Managing Your Mortgage
by Gary Foreman
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When I send in my mortgage payment and I send in more than the minimum amount, the return payment stub asks whether I would like the additional payment to go towards escrow or principal. Which direction would be the best?
Jim asks a very good question. How you manage your mortgage payments can make a big difference in your financial well-being.
Let's begin with a little background about mortgages. Many of you will already be familiar with this, so just consider it a review.
When you take out a mortgage, you've borrowed money. And, you've agreed to pay interest to the mortgage company for the amount of money that you owe. On all but a few mortgages, you'll make monthly payments. Part of that monthly payment will go towards the interest that's owed for that month. Another part of the payment goes to repay the amount borrowed (called "principal").
Your mortgage payment may also include an "escrow" account. That's where the mortgage company collects an extra amount each month from you. Then when your homeowners' insurance or property taxes are due those bills are paid from money in the escrow account. If there is extra money in the account, it may be returned to Jim periodically. But, if there isn't enough money to pay for insurance or taxes, he'll be asked to make up the difference and increase the amount that he puts into the escrow account each month.
Another part of your mortgage check could go to "private mortgage insurance" or PMI. If your down payment was less than 20%, you were probably told that you'd need to buy PMI. That's an insurance policy that pays the mortgage company if you default on the loan.
Now let's look at whether any extra money should go to principal or escrow. And the answer is that depends on what he wants to accomplish with it.
Perhaps he's afraid that the escrow account won't have enough money to pay for increased property taxes. Then he might want to put some extra in now so that he doesn't have to worry about coming up with the money later.
But, if he's not concerned with the escrow account, he should earmark the extra amount to principal. The reason is simple. Prepaying your mortgage is one of the best ways to accumulate wealth.
Consider an example. Suppose that Jim had a 30-year 7% mortgage with a monthly payment for principal and interest of $665. If he were able to put $1,000 toward principal next month, it would shorten his mortgage by one year. Or, suppose that he'll be selling the house in 7 years. In that case, he'll have $1,700 more when he walks away from the closing table.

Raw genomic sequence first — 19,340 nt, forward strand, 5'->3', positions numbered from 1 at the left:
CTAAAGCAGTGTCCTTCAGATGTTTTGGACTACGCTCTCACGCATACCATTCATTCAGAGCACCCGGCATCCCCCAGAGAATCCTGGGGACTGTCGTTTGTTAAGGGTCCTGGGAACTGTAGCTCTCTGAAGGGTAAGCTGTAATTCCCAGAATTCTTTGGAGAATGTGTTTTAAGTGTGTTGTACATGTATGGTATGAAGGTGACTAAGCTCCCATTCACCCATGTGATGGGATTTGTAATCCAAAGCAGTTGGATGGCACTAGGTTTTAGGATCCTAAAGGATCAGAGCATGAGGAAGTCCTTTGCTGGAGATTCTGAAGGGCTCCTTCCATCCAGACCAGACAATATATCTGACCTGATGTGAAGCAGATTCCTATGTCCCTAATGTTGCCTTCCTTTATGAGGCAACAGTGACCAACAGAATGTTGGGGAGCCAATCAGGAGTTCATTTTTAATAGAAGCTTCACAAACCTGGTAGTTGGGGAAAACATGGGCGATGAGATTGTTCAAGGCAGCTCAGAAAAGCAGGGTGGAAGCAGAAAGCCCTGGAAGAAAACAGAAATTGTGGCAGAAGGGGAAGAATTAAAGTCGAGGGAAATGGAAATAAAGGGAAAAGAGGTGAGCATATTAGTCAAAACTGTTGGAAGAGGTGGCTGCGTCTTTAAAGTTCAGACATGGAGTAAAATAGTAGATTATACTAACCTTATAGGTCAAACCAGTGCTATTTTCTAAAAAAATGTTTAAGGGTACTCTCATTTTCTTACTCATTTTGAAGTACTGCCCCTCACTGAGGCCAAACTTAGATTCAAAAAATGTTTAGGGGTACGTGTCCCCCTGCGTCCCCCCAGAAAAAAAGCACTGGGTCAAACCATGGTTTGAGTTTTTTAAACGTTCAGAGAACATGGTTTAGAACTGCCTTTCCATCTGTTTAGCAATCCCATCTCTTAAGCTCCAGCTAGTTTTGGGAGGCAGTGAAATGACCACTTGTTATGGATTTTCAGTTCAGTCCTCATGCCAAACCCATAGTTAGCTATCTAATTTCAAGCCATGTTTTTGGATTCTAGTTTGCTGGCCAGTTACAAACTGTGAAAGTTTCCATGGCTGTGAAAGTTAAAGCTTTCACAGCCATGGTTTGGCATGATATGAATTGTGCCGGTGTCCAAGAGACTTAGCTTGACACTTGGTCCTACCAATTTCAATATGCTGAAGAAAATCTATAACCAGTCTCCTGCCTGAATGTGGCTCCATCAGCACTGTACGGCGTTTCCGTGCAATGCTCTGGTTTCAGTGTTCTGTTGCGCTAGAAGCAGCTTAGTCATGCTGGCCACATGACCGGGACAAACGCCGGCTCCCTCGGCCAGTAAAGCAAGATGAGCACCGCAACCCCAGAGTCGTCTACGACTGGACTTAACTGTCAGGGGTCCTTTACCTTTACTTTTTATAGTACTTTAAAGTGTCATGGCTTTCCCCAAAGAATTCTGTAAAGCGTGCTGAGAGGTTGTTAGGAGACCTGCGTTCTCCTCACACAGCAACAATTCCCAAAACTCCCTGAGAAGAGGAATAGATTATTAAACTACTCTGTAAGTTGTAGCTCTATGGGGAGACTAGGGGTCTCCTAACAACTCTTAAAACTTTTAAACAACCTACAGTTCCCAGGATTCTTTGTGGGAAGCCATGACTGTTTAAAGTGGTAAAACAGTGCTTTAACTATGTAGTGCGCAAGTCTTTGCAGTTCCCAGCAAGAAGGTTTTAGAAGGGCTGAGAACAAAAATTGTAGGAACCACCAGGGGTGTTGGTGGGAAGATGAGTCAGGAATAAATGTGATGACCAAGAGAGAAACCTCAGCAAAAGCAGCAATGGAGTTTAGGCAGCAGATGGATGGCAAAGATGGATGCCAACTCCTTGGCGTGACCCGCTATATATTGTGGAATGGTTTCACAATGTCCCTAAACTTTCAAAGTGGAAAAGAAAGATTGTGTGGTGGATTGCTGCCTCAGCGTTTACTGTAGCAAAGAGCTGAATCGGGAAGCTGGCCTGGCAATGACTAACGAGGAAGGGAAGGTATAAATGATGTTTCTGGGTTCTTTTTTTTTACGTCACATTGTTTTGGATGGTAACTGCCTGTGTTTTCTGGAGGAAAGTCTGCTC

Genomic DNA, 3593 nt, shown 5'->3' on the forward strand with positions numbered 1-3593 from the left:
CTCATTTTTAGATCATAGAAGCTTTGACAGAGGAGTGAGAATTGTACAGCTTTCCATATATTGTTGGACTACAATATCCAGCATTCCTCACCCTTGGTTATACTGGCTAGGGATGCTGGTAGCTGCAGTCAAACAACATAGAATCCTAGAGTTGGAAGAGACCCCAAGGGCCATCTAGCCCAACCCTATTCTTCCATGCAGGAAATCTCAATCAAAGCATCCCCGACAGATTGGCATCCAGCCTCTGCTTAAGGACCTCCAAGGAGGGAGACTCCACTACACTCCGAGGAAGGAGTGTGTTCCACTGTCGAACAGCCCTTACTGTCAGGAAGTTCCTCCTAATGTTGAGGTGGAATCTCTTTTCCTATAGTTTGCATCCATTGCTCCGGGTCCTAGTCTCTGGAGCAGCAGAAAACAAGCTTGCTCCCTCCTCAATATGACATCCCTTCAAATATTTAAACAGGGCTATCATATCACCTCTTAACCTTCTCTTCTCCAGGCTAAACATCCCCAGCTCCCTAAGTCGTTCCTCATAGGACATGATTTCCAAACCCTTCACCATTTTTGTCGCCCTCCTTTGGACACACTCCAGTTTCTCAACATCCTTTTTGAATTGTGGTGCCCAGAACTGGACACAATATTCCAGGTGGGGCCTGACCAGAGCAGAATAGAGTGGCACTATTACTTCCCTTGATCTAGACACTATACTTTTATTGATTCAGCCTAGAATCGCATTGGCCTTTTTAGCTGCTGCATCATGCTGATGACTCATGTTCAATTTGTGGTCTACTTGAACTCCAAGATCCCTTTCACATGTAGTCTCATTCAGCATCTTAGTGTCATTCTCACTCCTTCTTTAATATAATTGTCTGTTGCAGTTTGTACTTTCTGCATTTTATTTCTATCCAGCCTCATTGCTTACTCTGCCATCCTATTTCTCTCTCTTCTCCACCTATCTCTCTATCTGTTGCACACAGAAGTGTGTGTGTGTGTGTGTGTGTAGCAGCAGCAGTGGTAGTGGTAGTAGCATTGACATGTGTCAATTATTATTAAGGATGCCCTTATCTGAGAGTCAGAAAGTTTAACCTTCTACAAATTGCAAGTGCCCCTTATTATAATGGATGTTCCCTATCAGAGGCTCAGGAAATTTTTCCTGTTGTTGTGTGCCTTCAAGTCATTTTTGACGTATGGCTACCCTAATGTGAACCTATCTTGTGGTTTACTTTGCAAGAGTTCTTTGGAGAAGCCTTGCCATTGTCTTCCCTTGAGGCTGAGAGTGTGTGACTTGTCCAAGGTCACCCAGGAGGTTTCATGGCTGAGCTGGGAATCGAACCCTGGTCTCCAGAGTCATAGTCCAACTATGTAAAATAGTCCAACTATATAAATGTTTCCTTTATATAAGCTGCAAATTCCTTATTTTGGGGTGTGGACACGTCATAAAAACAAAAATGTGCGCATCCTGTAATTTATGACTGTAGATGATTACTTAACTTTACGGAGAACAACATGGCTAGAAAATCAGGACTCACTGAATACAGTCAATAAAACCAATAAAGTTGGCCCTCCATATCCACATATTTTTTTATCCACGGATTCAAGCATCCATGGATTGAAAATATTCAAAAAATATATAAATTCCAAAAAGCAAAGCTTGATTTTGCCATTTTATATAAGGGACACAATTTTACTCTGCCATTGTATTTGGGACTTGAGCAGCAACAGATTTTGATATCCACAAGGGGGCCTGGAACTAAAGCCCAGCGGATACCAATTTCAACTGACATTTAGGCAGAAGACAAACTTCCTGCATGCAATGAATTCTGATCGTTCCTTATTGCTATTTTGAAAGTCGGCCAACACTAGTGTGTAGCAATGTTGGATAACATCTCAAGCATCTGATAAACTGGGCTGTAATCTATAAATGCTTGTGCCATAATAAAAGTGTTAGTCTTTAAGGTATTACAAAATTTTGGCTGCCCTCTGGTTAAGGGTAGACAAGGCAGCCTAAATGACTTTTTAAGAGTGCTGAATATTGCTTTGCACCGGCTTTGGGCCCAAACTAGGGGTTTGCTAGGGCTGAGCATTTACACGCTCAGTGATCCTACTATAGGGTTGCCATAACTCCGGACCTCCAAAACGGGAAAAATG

Prepaying your mortgage is often the best investment you can make. You're guaranteed a rate of return equal to the mortgage interest rate. And, if you ever need to get the money back, it's fairly easy to take out a home equity loan or refinance your home.
There are some other things that Jim should do to manage his mortgage. The first is to eliminate PMI as soon as he can. If his equity is greater than 22%, federal law says that he cannot be forced to buy PMI unless he's been late with his payments.
Jim will need to monitor this himself. There's two ways that his equity can increase. Either by gradually paying off the mortgage principal amount. Or, by the value of the house going up due to rising real estate prices.
When he gets over 22% equity, Jim will want to contact the mortgage company and cancel PMI. This is also a good opportunity for Jim. He can take the money that had been going to PMI and redirect it to prepaying principal. His payments will remain the same, but his mortgage will begin to shrink.
Jim also needs to manage his escrow account. Many communities give a discount if you pay your property taxes early. Or, penalize you if you don't pay on time. Make sure that the mortgage company is taking advantage of any discounts available to you. Remember that your mortgage is one of thousands that they manage and clerical mistakes commonly occur.
It's also a good idea to regularly shop your homeowners' insurance. Just because it is being paid from the escrow account doesn't mean that you aren't allowed to find a lower rate and change insurers.
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Finally, be aware of the different types of mortgages available and refinance if that works to your advantage.
The time when Jim could take a mortgage, make monthly payments and forget about it are over. Managing his mortgage is an important part of building wealth.
Gary Foreman is a former financial planner and purchasing manager who founded The Dollar Stretcher.com website and newsletters in 1996. He's been featured in MSN Money, Yahoo Finance, Fox Business, The Nightly Business Report, US News Money and CreditCards.com. Gary shares his philosophy of money here. You can follow Gary on Twitter or visit Gary Foreman on Google+. Gary is also available for audio, video or print interviews. For more info see his media page.
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